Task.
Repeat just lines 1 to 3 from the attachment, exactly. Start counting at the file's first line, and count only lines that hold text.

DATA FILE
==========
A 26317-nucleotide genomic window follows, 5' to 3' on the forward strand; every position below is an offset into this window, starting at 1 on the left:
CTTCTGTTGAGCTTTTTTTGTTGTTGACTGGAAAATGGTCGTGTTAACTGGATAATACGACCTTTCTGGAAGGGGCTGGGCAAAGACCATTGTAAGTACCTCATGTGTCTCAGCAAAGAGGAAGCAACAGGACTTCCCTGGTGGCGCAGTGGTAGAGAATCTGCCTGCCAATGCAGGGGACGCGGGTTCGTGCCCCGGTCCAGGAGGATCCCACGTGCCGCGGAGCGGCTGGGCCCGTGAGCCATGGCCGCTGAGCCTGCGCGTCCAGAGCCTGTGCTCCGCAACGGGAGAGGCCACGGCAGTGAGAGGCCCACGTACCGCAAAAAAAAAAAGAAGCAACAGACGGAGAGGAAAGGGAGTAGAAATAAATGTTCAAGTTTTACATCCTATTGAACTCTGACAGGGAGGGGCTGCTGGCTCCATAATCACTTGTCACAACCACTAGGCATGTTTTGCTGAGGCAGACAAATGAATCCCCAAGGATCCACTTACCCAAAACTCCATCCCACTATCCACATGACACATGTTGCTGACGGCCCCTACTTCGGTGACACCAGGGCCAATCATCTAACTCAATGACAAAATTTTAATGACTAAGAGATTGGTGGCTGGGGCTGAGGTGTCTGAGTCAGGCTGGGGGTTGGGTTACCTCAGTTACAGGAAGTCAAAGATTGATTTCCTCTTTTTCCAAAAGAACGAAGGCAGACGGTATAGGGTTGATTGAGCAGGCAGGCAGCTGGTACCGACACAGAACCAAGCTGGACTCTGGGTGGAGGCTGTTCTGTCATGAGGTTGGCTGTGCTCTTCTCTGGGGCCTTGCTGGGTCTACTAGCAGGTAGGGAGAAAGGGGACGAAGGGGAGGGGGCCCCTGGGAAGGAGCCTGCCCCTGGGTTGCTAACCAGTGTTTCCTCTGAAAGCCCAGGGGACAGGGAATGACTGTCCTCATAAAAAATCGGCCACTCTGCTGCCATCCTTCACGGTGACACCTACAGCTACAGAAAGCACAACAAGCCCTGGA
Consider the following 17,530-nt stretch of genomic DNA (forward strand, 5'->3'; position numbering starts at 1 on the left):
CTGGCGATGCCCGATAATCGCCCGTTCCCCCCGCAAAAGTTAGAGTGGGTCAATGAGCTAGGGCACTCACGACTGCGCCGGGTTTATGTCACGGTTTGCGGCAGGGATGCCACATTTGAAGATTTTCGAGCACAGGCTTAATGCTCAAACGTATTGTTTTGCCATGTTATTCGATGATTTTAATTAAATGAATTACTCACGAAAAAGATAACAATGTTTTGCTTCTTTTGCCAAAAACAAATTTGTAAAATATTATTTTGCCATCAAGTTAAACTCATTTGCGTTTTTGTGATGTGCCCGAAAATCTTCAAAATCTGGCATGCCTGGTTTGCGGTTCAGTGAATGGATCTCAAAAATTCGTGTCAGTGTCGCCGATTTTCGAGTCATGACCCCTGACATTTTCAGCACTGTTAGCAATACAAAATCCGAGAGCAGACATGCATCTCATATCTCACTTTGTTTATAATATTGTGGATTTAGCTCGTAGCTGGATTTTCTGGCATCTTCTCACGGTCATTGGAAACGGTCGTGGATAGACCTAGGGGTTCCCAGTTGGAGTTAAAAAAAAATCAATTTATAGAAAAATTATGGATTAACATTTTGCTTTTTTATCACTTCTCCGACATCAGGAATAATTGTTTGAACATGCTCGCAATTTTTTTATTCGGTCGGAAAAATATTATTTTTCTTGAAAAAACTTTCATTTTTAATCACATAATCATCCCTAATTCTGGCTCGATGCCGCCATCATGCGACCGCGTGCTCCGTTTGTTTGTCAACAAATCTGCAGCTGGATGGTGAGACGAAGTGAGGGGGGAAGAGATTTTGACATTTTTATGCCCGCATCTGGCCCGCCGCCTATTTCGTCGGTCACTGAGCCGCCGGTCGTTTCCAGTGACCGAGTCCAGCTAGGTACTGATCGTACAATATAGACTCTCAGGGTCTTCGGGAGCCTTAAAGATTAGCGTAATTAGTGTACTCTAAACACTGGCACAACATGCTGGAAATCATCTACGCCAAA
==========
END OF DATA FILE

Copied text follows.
A 26317-nucleotide genomic window follows, 5' to 3' on the forward strand; every position below is an offset into this window, starting at 1 on the left:
CTTCTGTTGAGCTTTTTTTGTTGTTGACTGGAAAATGGTCGTGTTAACTGGATAATACGACCTTTCTGGAAGGGGCTGGGCAAAGACCATTGTAAGTACCTCATGTGTCTCAGCAAAGAGGAAGCAACAGGACTTCCCTGGTGGCGCAGTGGTAGAGAATCTGCCTGCCAATGCAGGGGACGCGGGTTCGTGCCCCGGTCCAGGAGGATCCCACGTGCCGCGGAGCGGCTGGGCCCGTGAGCCATGGCCGCTGAGCCTGCGCGTCCAGAGCCTGTGCTCCGCAACGGGAGAGGCCACGGCAGTGAGAGGCCCACGTACCGCAAAAAAAAAAAGAAGCAACAGACGGAGAGGAAAGGGAGTAGAAATAAATGTTCAAGTTTTACATCCTATTGAACTCTGACAGGGAGGGGCTGCTGGCTCCATAATCACTTGTCACAACCACTAGGCATGTTTTGCTGAGGCAGACAAATGAATCCCCAAGGATCCACTTACCCAAAACTCCATCCCACTATCCACATGACACATGTTGCTGACGGCCCCTACTTCGGTGACACCAGGGCCAATCATCTAACTCAATGACAAAATTTTAATGACTAAGAGATTGGTGGCTGGGGCTGAGGTGTCTGAGTCAGGCTGGGGGTTGGGTTACCTCAGTTACAGGAAGTCAAAGATTGATTTCCTCTTTTTCCAAAAGAACGAAGGCAGACGGTATAGGGTTGATTGAGCAGGCAGGCAGCTGGTACCGACACAGAACCAAGCTGGACTCTGGGTGGAGGCTGTTCTGTCATGAGGTTGGCTGTGCTCTTCTCTGGGGCCTTGCTGGGTCTACTAGCAGGTAGGGAGAAAGGGGACGAAGGGGAGGGGGCCCCTGGGAAGGAGCCTGCCCCTGGGTTGCTAACCAGTGTTTCCTCTGAAAGCCCAGGGGACAGGGAATGACTGTCCTCATAAAAAATCGGCCACTCTGCTGCCATCCTTCACGGTGACACCTACAGCTACAGAAAGCACAACAAGCCCTGGA
Consider the following 17,530-nt stretch of genomic DNA (forward strand, 5'->3'; position numbering starts at 1 on the left):